WASHINGTON, D.C., August 27, 2018 (LifeSiteNews) – President Donald Trump once again expressed his disapproval Friday of social media companies restricting center-right voices on ostensibly-neutral platforms.
“Social Media Giants are silencing millions of people,” Trump tweeted. “Can’t do this even if it means we must continue to hear Fake News like CNN, whose ratings have suffered gravely.”
The president stressed that it was ultimately the responsibility of individual readers, not tech companies, to “figure out what is real, and what is not.”
Social Media Giants are silencing millions of people. Can’t do this even if it means we must continue to hear Fake News like CNN, whose ratings have suffered gravely. People have to figure out what is real, and what is not, without censorship!
— Donald J. Trump (@realDonaldTrump) August 24, 2018
The tweet reiterated a series of comments he made a week earlier, warning that censorship was “very dangerous” and vowing that his administration “won’t let [discrimination against conservatives] happen.
“Let everybody participate, good & bad, and we will all just have to figure it out,” Trump urged.
Several in the mainstream media and liberal commentariat have denounced Trump’s comments, with Reuters’ Rob Lever claiming “there is little evidence” of anti-conservative censorship, ThinkProgress’ Luke Barnes accusing Trump of “whining” about a “non-existent issue,” and Vox’s Emily Stewart dismissing censorship accusations as “conspiracy” talk.
In fact, conservatives have cited a wealth of both anecdotal examples and traffic analysis for their claims.
Right-of-center figures and groups restricted on Facebook, Twitter, YouTube, and elsewhere since 2016 have included Prager University, the David Horowitz Freedom Center, the “Activist Mommy” Elizabeth Johnston, theologian Dr. Robert A.J. Gagnon, Islam scholar Robert Spencer, conspiracy theorist Alex Jones, prominent Republican officials, ads from several GOP candidates, conservative video bloggers Diamond and Silk, numerous pro-life videos and advertisements, and more.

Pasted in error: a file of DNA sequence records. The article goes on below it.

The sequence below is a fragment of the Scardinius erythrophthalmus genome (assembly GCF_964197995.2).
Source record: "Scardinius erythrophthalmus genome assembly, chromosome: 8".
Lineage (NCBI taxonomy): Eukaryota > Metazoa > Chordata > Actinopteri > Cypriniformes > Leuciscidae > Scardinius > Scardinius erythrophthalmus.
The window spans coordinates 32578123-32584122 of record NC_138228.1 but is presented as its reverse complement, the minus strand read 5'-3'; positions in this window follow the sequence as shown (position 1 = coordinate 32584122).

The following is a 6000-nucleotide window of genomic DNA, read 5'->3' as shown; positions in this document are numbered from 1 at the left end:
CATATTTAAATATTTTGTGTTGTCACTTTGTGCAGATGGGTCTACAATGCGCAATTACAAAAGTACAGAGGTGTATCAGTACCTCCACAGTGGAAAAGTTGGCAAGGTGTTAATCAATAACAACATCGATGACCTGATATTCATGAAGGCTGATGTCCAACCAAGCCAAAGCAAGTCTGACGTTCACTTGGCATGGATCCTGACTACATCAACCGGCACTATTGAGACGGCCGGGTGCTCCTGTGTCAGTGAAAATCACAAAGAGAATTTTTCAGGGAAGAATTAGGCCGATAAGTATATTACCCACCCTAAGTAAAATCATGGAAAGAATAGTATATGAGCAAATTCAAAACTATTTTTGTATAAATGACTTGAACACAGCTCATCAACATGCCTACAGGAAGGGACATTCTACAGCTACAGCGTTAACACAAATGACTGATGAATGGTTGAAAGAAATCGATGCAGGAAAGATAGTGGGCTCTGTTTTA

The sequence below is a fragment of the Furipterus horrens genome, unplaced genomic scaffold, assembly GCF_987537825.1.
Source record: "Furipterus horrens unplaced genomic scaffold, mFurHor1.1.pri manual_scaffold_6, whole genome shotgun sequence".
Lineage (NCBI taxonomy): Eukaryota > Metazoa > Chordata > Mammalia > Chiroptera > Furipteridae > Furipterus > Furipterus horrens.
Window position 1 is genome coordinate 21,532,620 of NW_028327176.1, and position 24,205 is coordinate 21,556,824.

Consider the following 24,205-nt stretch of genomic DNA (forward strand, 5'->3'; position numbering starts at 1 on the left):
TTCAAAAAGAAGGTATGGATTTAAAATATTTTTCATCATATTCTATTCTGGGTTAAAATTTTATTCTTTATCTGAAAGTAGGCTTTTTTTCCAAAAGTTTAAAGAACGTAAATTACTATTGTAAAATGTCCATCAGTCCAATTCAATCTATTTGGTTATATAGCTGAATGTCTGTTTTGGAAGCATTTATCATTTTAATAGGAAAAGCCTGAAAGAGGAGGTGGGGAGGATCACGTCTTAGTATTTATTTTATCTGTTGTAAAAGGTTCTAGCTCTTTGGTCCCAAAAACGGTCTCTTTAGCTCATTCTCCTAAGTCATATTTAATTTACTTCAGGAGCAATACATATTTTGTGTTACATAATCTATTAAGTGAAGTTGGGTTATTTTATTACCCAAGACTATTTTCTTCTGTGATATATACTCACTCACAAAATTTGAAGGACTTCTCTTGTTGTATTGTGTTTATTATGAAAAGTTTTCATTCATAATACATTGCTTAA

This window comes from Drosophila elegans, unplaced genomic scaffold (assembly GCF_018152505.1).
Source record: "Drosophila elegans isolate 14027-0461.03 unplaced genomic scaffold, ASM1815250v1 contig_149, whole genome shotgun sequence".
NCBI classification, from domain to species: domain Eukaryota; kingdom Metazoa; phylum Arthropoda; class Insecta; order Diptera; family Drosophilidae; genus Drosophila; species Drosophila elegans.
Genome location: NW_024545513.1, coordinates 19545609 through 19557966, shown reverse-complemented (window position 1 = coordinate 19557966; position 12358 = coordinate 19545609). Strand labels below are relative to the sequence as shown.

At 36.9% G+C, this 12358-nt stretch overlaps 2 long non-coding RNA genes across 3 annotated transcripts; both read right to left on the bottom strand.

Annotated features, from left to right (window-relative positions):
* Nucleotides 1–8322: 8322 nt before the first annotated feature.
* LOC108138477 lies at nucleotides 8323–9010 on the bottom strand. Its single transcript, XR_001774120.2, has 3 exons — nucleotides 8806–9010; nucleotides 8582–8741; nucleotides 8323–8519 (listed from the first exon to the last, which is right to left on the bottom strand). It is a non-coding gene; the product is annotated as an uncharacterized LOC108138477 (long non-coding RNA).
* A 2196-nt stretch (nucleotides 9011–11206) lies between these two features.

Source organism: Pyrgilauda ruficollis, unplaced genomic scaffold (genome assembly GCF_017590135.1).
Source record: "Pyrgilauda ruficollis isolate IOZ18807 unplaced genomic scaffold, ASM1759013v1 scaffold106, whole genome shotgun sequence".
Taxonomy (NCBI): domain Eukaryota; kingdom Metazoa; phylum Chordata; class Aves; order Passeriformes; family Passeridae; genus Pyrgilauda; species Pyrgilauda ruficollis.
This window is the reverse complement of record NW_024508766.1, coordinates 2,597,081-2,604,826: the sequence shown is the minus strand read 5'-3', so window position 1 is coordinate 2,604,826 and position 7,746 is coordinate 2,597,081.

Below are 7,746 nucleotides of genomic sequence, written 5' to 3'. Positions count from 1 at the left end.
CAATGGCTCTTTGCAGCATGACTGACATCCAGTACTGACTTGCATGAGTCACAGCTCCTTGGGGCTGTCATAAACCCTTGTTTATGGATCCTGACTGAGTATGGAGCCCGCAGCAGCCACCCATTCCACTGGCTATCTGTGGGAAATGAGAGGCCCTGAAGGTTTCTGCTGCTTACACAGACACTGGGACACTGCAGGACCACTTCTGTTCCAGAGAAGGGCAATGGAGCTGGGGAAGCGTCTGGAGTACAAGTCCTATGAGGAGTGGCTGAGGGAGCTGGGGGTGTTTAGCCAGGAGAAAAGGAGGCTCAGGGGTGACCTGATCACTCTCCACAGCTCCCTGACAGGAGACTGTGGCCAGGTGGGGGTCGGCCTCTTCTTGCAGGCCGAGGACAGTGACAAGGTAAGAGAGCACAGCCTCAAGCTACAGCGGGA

The most highly-publicized incidents are typically reversed after a few days of public outcry, with companies blaming them either on isolated human errors or unintentional side effects of their content prioritization algorithms. But critics continue to suspect intentional bias due to the continued frequency of such incidents, and the rarity of comparable left-wing examples.
Critics also cite insiders at Facebook and Twitter who have admitted to intentionally targeting conservative accounts and topics, as well as analyses finding that Facebook’s algorithm changes disproportionately harmed conservatives. While some studies found that explicitly-liberal publishers saw traffic declines as well (the central fact cited by deniers of intentional bias), they also found that mainstream media outlets that present themselves as impartial (despite their liberal bias) saw the most benefit.
Additionally, a confidential memo written last year by the far-left Media Matters details a comprehensive campaign to pressure social media and tech companies into silencing conservatives. Critics also cite social media companies’ partnerships with left-wing groups like the Southern Poverty Law Center (SPLC), PolitiFact, and Snopes for ostensibly-impartial services pertaining to “fact-checking” and policing “hate.”
On Twitter, writer James Hasson noted that CNN’s Oliver Darcy blamed Trump for stoking a “longstanding paranoia” on the issue, yet in 2016 had covered Facebook insiders’ admission that they discriminated against conservatives:
A Tale of Two Darcys
— James Hasson (@JamesHasson20) August 27, 2018